Video Picks Archive
Reviews by Matt Heffernan <email@example.com>
This week my picks are La Veuve de Saint-Pierre (The Widow of Saint-Pierre) (2000 - ) and The English Patient (1996 - ).
The first film this week stars Juliette Binoche as the wife of
the captain of the gendarme (Daniel Auteuil) on the French-owned
island of Saint-Pierre, near Newfoundland. She enlists a condemned
murderer (Emir Kusturica, the Yugoslavian director of
Black Cat, White Cat)
to help her build a greenhouse and do other odd jobs. With
no guillotine on Saint-Pierre, the execution is delayed long enough
for the convict to become a folk hero among the locals.
The Widow of Saint-Pierre is another beautiful film
from director Patrice Leconte, who brought us the brilliant
Girl on the Bridge
(which also starred Auteuil) the year before. The strong
performances from the three leads especially make this film an exceptional
Binoche first made a big name for herself in the English-speaking world with her Oscar-winning performance in the second film. Director Anthony Minghella fancies himself David Lean in this epic tale about a Hungarian nobleman (Ralph Fiennes) who recounts his adventures during World War II to a Canadian nurse (Binoche) after being found with ultimately fatal burns all over his body. The main focus of his story is his love affair with Englishwoman Kristin Scott Thomas. Minghella's sweeping visuals and intelligent screenplay led the film to win nine Academy Awards, including Best Picture. However, some people (myself included) have deemed Fargo the more deserving nominee. The English Patient is still a great film nonetheless, even though some of its greatness is lost on a television screen.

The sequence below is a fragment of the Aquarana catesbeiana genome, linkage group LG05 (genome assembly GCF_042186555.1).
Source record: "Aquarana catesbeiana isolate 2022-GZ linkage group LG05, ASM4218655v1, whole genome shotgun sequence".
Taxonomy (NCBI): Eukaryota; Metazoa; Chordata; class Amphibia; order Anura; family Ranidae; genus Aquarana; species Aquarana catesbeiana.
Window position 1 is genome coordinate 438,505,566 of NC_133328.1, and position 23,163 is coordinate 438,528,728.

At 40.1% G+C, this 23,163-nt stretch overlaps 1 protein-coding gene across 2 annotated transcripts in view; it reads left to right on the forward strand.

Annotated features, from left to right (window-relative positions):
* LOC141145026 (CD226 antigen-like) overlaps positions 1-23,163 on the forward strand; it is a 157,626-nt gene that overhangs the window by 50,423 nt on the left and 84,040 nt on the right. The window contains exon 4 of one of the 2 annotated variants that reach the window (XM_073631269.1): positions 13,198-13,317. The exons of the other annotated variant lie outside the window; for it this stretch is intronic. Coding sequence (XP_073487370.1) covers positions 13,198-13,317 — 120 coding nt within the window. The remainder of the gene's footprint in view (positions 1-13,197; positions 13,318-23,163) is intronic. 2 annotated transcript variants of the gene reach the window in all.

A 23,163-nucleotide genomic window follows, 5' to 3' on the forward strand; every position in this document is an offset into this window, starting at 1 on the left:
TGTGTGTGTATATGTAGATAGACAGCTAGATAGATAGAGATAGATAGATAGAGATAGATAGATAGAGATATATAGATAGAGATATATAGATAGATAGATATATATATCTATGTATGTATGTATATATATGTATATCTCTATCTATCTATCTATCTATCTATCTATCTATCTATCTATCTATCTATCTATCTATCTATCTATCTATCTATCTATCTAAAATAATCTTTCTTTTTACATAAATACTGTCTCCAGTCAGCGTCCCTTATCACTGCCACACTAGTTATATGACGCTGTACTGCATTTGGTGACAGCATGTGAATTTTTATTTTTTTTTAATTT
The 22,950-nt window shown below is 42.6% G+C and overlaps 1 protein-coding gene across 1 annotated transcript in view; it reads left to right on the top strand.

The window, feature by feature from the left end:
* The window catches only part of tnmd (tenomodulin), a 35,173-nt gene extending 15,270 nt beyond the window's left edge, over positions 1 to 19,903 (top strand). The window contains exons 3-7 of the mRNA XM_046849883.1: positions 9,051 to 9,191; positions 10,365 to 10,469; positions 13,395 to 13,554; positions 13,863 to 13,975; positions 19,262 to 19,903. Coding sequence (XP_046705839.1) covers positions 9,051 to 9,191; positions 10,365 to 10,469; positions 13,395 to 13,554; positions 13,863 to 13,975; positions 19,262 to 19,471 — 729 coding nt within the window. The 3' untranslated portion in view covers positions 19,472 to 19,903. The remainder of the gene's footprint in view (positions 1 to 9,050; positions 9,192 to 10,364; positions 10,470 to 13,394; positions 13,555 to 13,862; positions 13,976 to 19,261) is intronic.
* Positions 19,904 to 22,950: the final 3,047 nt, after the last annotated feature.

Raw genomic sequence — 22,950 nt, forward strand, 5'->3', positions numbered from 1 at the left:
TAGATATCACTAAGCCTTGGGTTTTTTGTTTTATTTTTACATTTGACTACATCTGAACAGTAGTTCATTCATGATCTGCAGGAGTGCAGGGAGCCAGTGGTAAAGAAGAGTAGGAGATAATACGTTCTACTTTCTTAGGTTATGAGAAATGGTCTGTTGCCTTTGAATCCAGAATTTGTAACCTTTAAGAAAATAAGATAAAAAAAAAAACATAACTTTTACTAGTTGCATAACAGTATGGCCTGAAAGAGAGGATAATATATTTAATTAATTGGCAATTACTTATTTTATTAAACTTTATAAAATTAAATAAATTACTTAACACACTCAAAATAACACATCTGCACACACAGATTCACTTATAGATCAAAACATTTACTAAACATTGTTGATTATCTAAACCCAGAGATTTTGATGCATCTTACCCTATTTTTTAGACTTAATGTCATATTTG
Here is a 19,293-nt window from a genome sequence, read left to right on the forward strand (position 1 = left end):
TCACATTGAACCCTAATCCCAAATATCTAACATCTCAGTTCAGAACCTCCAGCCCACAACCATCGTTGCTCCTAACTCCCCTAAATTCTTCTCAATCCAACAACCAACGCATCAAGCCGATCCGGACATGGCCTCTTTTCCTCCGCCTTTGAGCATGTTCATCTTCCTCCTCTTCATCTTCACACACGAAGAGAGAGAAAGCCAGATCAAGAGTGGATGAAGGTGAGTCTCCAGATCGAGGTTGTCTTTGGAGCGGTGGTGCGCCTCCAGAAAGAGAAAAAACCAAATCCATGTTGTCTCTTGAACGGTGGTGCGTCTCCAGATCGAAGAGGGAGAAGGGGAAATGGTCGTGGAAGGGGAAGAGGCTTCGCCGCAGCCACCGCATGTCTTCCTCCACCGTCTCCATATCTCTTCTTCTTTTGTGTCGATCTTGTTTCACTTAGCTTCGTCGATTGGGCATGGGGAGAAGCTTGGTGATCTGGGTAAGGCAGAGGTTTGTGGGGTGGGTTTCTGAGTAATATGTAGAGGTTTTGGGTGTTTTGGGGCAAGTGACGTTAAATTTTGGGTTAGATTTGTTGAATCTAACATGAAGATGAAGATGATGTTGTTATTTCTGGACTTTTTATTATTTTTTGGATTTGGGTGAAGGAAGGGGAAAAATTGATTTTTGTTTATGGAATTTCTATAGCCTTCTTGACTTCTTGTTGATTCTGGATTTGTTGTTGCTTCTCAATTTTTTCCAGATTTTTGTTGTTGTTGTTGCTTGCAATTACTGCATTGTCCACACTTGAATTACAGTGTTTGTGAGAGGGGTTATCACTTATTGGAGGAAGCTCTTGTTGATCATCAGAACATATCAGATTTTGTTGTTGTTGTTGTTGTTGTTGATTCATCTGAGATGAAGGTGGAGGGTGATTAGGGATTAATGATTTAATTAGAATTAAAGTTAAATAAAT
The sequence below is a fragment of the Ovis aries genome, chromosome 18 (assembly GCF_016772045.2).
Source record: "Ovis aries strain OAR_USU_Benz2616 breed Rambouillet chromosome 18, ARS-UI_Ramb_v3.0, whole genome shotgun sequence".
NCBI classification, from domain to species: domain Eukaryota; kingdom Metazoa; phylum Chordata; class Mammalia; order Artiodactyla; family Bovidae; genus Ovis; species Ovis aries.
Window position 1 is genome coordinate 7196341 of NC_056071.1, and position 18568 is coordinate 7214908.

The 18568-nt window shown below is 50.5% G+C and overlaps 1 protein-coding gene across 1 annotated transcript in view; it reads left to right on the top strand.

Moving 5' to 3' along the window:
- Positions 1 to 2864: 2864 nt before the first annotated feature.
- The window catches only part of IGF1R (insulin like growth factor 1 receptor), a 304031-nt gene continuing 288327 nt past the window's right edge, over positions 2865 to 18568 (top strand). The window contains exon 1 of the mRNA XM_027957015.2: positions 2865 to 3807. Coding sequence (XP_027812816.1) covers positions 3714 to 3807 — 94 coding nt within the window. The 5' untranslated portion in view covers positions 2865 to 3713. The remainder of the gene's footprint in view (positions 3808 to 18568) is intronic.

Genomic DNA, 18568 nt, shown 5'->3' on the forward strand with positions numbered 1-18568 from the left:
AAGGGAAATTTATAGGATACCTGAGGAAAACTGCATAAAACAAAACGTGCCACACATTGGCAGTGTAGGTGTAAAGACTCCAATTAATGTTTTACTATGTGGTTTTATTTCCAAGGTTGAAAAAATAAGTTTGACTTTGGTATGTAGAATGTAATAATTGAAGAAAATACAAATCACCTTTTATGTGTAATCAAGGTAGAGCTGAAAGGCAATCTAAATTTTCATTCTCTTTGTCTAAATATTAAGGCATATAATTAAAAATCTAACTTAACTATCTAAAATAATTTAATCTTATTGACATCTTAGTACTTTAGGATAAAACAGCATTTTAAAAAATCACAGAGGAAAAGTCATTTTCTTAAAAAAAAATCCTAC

For more information, visit the Internet Movie Database:
La Veuve de Saint-Pierre (2000)
The English Patient (1996)
Guide to Star Ratings
Capsule Reviews © 2001 Matt Heffernan